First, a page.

The representation of female heroism in the series was often groundbreaking, and frequently differed from the way male heroes were depicted. Xena was not just a male hero in a dress. She was also a mother, a friend, a daughter and a healer. Xena was skilled with a sword, tough and nimble. While she possessed great physical strength, it was often her cleverness that won the day. She even defeated an entire army by setting traps for them. Her violence and heroism were often “maternal “in nature, in that she strived to protect others who unable to fend for themselves, and worked for and with a community of friends and family, of both men and women. The series was notable in featuring a range of powerful women, including an Amazon tribe, the goddess Aphrodite (literally representing love as imperfect), and some rather formidable villainesses. Moreover, Gabrielle was not just a sidekick, she was often the hero, too, and saved both Xena and others on many occasions. Xena was also quite exceptional in terms of action heroes, both male and female, in that she was a parent. The sight of a pregnant warrior wielding a sword pushed at the boundaries of the idea of pregnancy as being incapacitating or limiting for women. Xena’s struggles to care for and protect her children mirrored the difficulties of work life/balance many real women face.
While the series could certainly be criticized for its violence—and the question could raised whether violent representations of any kind are good for society— it would be appear to be the very human aspects of Xena, rather than her prowess as a warrior, that many fans identify with and are inspired by, and that are her enduring legacy: her toughness and grit, her courage against the odds, the good she tried to do, her struggles not to be bad, and the love she shared with Gabrielle and others. Xena has even inspired a book called How Xena Changed Our Lives: True Stories By Fans for Fans and a charitable organization called “The Sword and the Staff.”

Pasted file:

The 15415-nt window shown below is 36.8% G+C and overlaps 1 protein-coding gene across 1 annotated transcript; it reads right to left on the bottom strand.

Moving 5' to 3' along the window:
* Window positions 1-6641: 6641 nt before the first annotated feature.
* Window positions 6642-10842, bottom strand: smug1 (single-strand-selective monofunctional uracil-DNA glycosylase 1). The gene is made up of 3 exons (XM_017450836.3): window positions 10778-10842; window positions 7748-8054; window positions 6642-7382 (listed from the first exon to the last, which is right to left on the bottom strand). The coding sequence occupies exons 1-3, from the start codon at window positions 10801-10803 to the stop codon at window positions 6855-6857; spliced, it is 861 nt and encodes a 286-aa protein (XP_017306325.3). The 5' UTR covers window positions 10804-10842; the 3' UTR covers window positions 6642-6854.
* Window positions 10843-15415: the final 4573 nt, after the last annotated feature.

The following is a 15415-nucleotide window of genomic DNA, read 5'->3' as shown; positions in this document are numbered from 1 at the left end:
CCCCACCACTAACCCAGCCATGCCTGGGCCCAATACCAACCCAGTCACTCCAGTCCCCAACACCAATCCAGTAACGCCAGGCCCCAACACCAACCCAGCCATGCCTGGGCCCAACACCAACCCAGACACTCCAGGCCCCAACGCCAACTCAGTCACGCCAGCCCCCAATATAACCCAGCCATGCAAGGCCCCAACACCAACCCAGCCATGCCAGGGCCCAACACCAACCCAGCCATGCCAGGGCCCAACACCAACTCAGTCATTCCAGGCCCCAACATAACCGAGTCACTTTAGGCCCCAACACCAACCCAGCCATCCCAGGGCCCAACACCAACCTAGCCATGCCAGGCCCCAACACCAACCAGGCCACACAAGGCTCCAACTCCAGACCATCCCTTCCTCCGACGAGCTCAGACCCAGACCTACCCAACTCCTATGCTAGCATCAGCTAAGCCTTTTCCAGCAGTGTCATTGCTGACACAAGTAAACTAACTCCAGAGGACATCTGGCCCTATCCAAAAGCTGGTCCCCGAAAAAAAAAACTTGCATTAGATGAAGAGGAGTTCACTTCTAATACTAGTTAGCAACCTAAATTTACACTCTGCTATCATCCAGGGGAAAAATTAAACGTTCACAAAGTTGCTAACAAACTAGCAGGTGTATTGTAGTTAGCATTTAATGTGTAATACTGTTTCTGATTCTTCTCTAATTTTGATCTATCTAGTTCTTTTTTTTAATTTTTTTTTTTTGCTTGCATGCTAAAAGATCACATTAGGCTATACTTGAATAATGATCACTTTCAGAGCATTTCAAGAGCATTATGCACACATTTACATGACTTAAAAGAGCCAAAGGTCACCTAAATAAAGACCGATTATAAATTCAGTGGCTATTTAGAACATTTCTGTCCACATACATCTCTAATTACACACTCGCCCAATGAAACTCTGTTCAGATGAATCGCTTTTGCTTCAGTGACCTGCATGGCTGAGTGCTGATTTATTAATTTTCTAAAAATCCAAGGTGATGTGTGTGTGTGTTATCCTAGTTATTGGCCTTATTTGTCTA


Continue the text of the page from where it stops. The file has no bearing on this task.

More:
In the current day, the influence of Xena, Warrior Princess lives on. “Warrior princesses” are being featured in Once Upon a Time (2011-), for example, in which fairytale princesses are quite literally the heroes. The blond, “good”, Emma Swan (daughter of Snow White and Prince Charming) struggles to help the brunette Regina (the Evil Queen) stay good (and thus like Xena and Gabrielle before them, they have many “shippers”). Moreover, concrete plans are in the works to reboot Xena, Warrior Princess at NBC. Reflecting increasing acceptance of homosexuality and the fact that gay marriage is now legal in some countries, the new series’ executive producer has said he plans to bring Xena and Gabrielle back as an “out” couple. It should be interesting to see how this revamp of such an iconic character ultimately unfolds, especially as the NBC network is a mainstream platform. When the series’ first started, it was a low-budget series in syndication in the US (which means it was not broadcast in network primetime but acquired by various TV stations to fill “holes” in their timetables). It only reached its current and enduring commercial and cultural success through a groundswell of fan adoration.
Will this new version of Xena be as complex and inspirational to fans as her previous incarnation? Or will she be more of a weapon-wielding “princess” in boots?
Want to learn more about warrior princesses in religion, myth, and popular culture?
Check out our two special editions of GirlSpeak below:
The Warrior Girls of Never Ever After
Holly McKend currently lives in Birmingham (UK), but is originally from Scotland. She is one half of the team behind the webcomic Never Ever After, an award-winning comic having topped the Scottish Independent Comic Book awards in 2016. We had the great opportunity to interview Holly about Never Ever After and the work she does as a graphic artist.
How did you first get into comics?
I always liked reading the comics in the paper when I was small, but I really got into them when I was about 13 and my big cousin gave me some of his old comics, including Sandman and a collection of Calvin and Hobbes. I loved them and started doodling lots of characters, but I didn’t try to make a whole comic of my own until I got to university.
What was your first comic on?